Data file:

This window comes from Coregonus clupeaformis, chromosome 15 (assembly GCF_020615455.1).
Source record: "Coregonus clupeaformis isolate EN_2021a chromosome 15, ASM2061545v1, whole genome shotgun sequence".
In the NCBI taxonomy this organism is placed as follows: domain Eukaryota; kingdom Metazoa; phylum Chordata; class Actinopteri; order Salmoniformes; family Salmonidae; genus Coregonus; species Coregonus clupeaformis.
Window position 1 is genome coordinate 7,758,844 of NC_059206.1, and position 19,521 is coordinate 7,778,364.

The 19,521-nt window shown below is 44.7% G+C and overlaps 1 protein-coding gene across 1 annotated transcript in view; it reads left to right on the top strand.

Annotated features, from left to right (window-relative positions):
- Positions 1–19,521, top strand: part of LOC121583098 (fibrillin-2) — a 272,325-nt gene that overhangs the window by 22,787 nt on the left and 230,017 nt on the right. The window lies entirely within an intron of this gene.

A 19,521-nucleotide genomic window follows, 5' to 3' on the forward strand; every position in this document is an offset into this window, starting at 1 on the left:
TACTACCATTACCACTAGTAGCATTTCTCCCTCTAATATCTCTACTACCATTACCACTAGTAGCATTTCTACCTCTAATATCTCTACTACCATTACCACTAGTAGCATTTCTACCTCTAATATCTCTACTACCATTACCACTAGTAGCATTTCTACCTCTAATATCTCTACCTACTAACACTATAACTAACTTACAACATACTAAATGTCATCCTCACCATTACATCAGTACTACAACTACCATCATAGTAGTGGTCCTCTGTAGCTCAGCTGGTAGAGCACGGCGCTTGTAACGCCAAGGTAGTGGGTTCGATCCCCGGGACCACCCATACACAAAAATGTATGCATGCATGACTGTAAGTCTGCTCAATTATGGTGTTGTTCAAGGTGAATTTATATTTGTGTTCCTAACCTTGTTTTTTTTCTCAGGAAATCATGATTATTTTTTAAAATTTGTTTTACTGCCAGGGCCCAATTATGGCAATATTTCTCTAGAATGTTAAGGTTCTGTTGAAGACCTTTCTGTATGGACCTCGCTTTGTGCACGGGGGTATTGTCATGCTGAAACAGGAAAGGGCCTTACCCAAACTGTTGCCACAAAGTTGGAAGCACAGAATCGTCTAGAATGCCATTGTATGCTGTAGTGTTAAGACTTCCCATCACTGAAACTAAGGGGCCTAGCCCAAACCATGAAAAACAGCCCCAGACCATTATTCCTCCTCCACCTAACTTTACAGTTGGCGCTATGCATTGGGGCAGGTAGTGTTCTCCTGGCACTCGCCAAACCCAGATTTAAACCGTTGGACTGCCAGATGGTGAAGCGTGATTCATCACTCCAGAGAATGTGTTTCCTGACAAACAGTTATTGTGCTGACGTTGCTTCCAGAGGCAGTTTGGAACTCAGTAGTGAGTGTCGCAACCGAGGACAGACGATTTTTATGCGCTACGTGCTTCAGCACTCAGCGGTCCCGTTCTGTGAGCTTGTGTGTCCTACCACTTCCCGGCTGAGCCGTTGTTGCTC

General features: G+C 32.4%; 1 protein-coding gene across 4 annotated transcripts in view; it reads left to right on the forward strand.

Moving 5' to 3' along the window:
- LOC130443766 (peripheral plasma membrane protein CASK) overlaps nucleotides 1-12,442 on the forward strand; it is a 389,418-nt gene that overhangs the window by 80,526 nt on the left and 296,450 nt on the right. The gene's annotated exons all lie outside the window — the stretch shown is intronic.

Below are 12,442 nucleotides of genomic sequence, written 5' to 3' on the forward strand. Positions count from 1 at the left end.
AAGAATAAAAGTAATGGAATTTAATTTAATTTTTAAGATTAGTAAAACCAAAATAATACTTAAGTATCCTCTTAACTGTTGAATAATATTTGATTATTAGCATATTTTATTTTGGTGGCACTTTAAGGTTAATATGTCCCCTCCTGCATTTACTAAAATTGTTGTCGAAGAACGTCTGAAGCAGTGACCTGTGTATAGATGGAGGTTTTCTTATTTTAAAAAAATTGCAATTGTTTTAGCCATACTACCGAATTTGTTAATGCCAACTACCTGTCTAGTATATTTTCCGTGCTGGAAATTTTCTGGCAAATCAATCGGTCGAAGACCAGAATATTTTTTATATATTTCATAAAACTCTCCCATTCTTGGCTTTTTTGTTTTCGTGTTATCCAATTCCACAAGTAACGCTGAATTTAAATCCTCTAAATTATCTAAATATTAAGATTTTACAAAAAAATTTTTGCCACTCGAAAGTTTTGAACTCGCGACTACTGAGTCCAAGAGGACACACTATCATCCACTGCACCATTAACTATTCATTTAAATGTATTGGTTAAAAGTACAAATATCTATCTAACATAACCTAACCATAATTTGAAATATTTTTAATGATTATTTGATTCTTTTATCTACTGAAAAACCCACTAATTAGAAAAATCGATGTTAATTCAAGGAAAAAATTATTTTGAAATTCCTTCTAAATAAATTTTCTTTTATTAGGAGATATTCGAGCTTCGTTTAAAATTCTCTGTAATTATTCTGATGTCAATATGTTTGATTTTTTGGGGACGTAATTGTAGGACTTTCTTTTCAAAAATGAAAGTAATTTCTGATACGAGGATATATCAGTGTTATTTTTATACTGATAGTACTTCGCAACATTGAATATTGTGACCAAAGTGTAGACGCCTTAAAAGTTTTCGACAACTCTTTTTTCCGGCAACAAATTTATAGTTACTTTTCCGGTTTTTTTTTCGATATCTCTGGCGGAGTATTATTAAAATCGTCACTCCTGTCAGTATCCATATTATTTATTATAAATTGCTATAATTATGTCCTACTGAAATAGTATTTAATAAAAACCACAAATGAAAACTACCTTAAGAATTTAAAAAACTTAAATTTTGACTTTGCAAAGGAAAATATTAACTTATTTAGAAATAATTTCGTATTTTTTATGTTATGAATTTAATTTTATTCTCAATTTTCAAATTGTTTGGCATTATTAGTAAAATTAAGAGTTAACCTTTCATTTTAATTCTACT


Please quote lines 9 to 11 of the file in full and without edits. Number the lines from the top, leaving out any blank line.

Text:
TACTACCATTACCACTAGTAGCATTTCTCCCTCTAATATCTCTACTACCATTACCACTAGTAGCATTTCTACCTCTAATATCTCTACTACCATTACCACTAGTAGCATTTCTACCTCTAATATCTCTACTACCATTACCACTAGTAGCATTTCTACCTCTAATATCTCTACCTACTAACACTATAACTAACTTACAACATACTAAATGTCATCCTCACCATTACATCAGTACTACAACTACCATCATAGTAGTGGTCCTCTGTAGCTCAGCTGGTAGAGCACGGCGCTTGTAACGCCAAGGTAGTGGGTTCGATCCCCGGGACCACCCATACACAAAAATGTATGCATGCATGACTGTAAGTCTGCTCAATTATGGTGTTGTTCAAGGTGAATTTATATTTGTGTTCCTAACCTTGTTTTTTTTCTCAGGAAATCATGATTATTTTTTAAAATTTGTTTTACTGCCAGGGCCCAATTATGGCAATATTTCTCTAGAATGTTAAGGTTCTGTTGAAGACCTTTCTGTATGGACCTCGCTTTGTGCACGGGGGTATTGTCATGCTGAAACAGGAAAGGGCCTTACCCAAACTGTTGCCACAAAGTTGGAAGCACAGAATCGTCTAGAATGCCATTGTATGCTGTAGTGTTAAGACTTCCCATCACTGAAACTAAGGGGCCTAGCCCAAACCATGAAAAACAGCCCCAGACCATTATTCCTCCTCCACCTAACTTTACAGTTGGCGCTATGCATTGGGGCAGGTAGTGTTCTCCTGGCACTCGCCAAACCCAGATTTAAACCGTTGGACTGCCAGATGGTGAAGCGTGATTCATCACTCCAGAGAATGTGTTTCCTGACAAACAGTTATTGTGCTGACGTTGCTTCCAGAGGCAGTTTGGAACTCAGTAGTGAGTGTCGCAACCGAGGACAGACGATTTTTATGCGCTACGTGCTTCAGCACTCAGCGGTCCCGTTCTGTGAGCTTGTGTGTCCTACCACTTCCCGGCTGAGCCGTTGTTGCTC

General features: G+C 32.4%; 1 protein-coding gene across 4 annotated transcripts in view; it reads left to right on the forward strand.

Moving 5' to 3' along the window: